A new exhibition opening May 26 at UT’s McClung Museum of Natural History and Culture depicts consumer culture in the American Gilded Age. The exhibition includes a number of objects on loan from UT Libraries’ Special Collections.
Fish Forks and Fine Furnishings: Consumer Culture in the Gilded Age explores the personal and household objects that served as visible symbols of wealth, power, and social class during the Gilded Age.
The American Gilded Age, defined in the exhibition as 1870–1900, offered unprecedented access to consumer goods. What one owned or had the ability to buy became an important way to assert one’s identity. Though there was also vast income disparity, the time period saw rapid modernization and great expansion of the country’s middle class, which experienced an increase in overall quality of life.
The period takes its name from Mark Twain’s novel satirizing the gross materialism and political corruption of the era. An 1874 edition of Twain’s The Gilded Age from the libraries’ rare book collection is included in the exhibition. Other items on loan from Special Collections are an 1898 edition of Alice’s Adventures in Wonderland by Lewis Carroll; The Gibson Book (1906), a collection of illustrations by Charles Dana Gibson, creator of the turn-of-the-century feminine ideal, the Gibson Girl; and an 1888 Christmas menu from Schubert’s Hotel in Knoxville.
Also on display are issues of two iconic magazines of the era. Godey’s Lady’s Book was known for its hand-colored plates presenting the fashions of the day. The growth of trade and travel in the Gilded Age meant that Americans had new access to, and interest in, goods from around the world. This is evidenced by 1876 issues of Harper’s Weekly featuring “The Japanese Bazaar” and a “Scene in the Chinese Department” at the Centennial International Exhibition held that year in Philadelphia.
McClung Museum will host Fish Forks and Fine Furnishings: Consumer Culture in the Gilded Age from May 26 through August 27, 2017. Read more about the exhibition and affiliated lectures, tours, and other events at tiny.utk.edu/fish-forks.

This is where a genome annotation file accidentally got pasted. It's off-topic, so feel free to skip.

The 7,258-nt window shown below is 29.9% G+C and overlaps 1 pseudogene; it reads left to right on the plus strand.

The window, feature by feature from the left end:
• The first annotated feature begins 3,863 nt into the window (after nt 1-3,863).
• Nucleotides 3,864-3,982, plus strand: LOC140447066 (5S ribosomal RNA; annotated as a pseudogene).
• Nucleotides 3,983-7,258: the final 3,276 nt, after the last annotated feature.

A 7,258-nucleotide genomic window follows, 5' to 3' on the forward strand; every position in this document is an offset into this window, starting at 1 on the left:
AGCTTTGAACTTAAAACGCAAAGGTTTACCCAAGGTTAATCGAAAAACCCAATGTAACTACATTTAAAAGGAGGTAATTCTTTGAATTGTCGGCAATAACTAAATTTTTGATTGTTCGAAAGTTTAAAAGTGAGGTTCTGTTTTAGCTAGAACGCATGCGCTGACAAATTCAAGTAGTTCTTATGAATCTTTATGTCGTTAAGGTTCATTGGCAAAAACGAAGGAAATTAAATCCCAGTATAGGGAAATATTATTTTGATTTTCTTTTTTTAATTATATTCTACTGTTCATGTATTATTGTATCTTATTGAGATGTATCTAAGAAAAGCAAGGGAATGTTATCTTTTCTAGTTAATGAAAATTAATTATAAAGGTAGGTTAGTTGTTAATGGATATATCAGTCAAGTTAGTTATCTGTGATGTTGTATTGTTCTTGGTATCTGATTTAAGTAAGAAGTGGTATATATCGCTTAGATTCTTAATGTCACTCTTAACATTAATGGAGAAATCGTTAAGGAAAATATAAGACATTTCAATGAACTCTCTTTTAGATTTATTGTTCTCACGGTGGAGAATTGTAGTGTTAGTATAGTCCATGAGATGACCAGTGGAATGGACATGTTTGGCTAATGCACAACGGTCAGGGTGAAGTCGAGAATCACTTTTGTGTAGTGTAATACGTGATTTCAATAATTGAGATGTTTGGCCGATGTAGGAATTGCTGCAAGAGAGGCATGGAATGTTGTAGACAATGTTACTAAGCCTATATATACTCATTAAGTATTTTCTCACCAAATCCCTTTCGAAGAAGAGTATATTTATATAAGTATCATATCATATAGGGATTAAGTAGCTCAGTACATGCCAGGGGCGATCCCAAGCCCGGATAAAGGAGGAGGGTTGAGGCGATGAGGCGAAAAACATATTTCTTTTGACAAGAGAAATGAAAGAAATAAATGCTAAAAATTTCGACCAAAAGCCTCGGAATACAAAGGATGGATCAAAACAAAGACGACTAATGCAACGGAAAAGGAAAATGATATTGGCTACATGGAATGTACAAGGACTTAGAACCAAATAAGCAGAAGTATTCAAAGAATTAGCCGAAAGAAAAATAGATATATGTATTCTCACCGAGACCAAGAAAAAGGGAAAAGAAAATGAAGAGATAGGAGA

“Scene in the Chinese Department,” Centennial International Exhibition, Philadelphia, 1876. Harper’s Weekly, September 2, 1876.
UT Libraries is excited to introduce #UTKLibPets! Follow UTKLibraries on Facebook, Twitter, Instagram, or our blog to meet the beloved pets of library staff. Tag @utklibraries to share your adorable pet photos, or for an extra challenge, snap a photo of your pet sporting UT orange!
Name: Lambeau and Neyland
Breed: Golden Retriever
Age: Lambeau – 8 / Neyland – 3
Likes: Watching football (especially the Packers and the Vols!), tennis balls, swimming, and string cheese
Dislikes: Baths, ear cleaner, and the vacuum
What they do all day: Nap until their parents get home from work to take them to the park
Heroes: Vince Lombardi, General Neyland, Reggie White, and Smokey
The Miles Reading Room, 135 Hodges Library, will close for renovations on May 15. Staff will begin removing computer equipment from the reading room on May 10. The remodeled space should reopen at the start of fall semester or slightly thereafter.
The remodeled reading room will feature updated furnishings — a combination of computer workspaces, tables, and comfortable seating for quiet study, research, and reading.
The Leisure Reading Collection, formerly located in the Miles Reading Room, has been temporarily relocated to the third floor (ahead and to the right as one exits the elevator). Current newspapers and the display of new faculty publications will be temporarily relocated to the central hallway outside the reading room.
The University of Tennessee Libraries has won a prestigious public relations award. The UT Libraries is one of only eight libraries in the U.S. and Canada to receive the 2017 John Cotton Dana Library Public Relations Award. The award, sponsored by the American Library Association, the H.W. Wilson Foundation, and EBSCO Information Services, honors outstanding library public relations.
The UT Libraries was recognized for its “Information Is Our Game” awareness campaign. The campaign used a sports theme to connect students and faculty with the librarian who specializes in their field of study.
The Libraries’ marketing team photographed librarians at campus sports venues and created “trading cards” (like baseball cards) that detailed the librarians’ subject specialties. Whimsical videos that pitted librarians against top-notch athletes carried a simple message about each librarian’s real area of expertise. The videos were aired as advertisements on the campus movie streaming channel and reached tens of thousands of students.
Some of the award-winning creative work of the Libraries’ marketing team can be seen at www.lib.utk.edu/ourgame. The capstone video to the campaign, featuring film clips of some of the Libraries’ more athletically gifted librarians demonstrating their skills, can be viewed at tiny.utk.edu/awesome.
Each winning library will receive a $10,000 award during the American Library Association’s annual conference in June.